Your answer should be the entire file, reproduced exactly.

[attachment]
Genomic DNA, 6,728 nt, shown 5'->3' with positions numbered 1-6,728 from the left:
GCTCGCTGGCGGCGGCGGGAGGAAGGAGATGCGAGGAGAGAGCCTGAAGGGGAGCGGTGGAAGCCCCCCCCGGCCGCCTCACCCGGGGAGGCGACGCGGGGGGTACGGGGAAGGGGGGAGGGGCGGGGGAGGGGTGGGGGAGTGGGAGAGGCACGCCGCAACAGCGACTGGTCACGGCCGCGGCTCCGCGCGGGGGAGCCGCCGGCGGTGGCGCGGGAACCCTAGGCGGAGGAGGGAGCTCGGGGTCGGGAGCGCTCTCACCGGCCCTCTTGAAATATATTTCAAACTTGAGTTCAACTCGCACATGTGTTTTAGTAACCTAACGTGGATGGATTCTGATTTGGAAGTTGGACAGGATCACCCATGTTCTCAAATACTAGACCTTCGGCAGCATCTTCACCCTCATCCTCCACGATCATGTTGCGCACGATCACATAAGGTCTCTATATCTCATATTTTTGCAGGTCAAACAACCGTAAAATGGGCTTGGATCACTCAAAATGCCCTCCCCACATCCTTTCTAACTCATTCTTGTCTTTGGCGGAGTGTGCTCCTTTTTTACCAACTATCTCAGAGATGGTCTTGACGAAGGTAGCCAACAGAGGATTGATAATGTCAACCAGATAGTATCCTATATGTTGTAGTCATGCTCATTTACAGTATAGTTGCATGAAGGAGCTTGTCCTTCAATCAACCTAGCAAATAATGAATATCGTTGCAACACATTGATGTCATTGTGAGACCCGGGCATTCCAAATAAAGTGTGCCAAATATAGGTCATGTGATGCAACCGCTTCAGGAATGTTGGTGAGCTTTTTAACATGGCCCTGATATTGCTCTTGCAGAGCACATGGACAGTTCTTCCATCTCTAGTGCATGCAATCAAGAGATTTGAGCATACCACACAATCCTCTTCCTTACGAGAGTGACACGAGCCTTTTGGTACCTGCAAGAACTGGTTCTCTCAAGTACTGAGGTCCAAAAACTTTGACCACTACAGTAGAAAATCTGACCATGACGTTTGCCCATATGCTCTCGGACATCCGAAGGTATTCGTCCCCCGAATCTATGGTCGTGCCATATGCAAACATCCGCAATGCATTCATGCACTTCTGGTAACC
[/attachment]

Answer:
Genomic DNA, 6,728 nt, shown 5'->3' with positions numbered 1-6,728 from the left:
GCTCGCTGGCGGCGGCGGGAGGAAGGAGATGCGAGGAGAGAGCCTGAAGGGGAGCGGTGGAAGCCCCCCCCGGCCGCCTCACCCGGGGAGGCGACGCGGGGGGTACGGGGAAGGGGGGAGGGGCGGGGGAGGGGTGGGGGAGTGGGAGAGGCACGCCGCAACAGCGACTGGTCACGGCCGCGGCTCCGCGCGGGGGAGCCGCCGGCGGTGGCGCGGGAACCCTAGGCGGAGGAGGGAGCTCGGGGTCGGGAGCGCTCTCACCGGCCCTCTTGAAATATATTTCAAACTTGAGTTCAACTCGCACATGTGTTTTAGTAACCTAACGTGGATGGATTCTGATTTGGAAGTTGGACAGGATCACCCATGTTCTCAAATACTAGACCTTCGGCAGCATCTTCACCCTCATCCTCCACGATCATGTTGCGCACGATCACATAAGGTCTCTATATCTCATATTTTTGCAGGTCAAACAACCGTAAAATGGGCTTGGATCACTCAAAATGCCCTCCCCACATCCTTTCTAACTCATTCTTGTCTTTGGCGGAGTGTGCTCCTTTTTTACCAACTATCTCAGAGATGGTCTTGACGAAGGTAGCCAACAGAGGATTGATAATGTCAACCAGATAGTATCCTATATGTTGTAGTCATGCTCATTTACAGTATAGTTGCATGAAGGAGCTTGTCCTTCAATCAACCTAGCAAATAATGAATATCGTTGCAACACATTGATGTCATTGTGAGACCCGGGCATTCCAAATAAAGTGTGCCAAATATAGGTCATGTGATGCAACCGCTTCAGGAATGTTGGTGAGCTTTTTAACATGGCCCTGATATTGCTCTTGCAGAGCACATGGACAGTTCTTCCATCTCTAGTGCATGCAATCAAGAGATTTGAGCATACCACACAATCCTCTTCCTTACGAGAGTGACACGAGCCTTTTGGTACCTGCAAGAACTGGTTCTCTCAAGTACTGAGGTCCAAAAACTTTGACCACTACAGTAGAAAATCTGACCATGACGTTTGCCCATATGCTCTCGGACATCCGAAGGTATTCGTCCCCCGAATCTATGGTCGTGCCATATGCAAACATCCGCAATGCATTCATGCACTTCTGGTAACC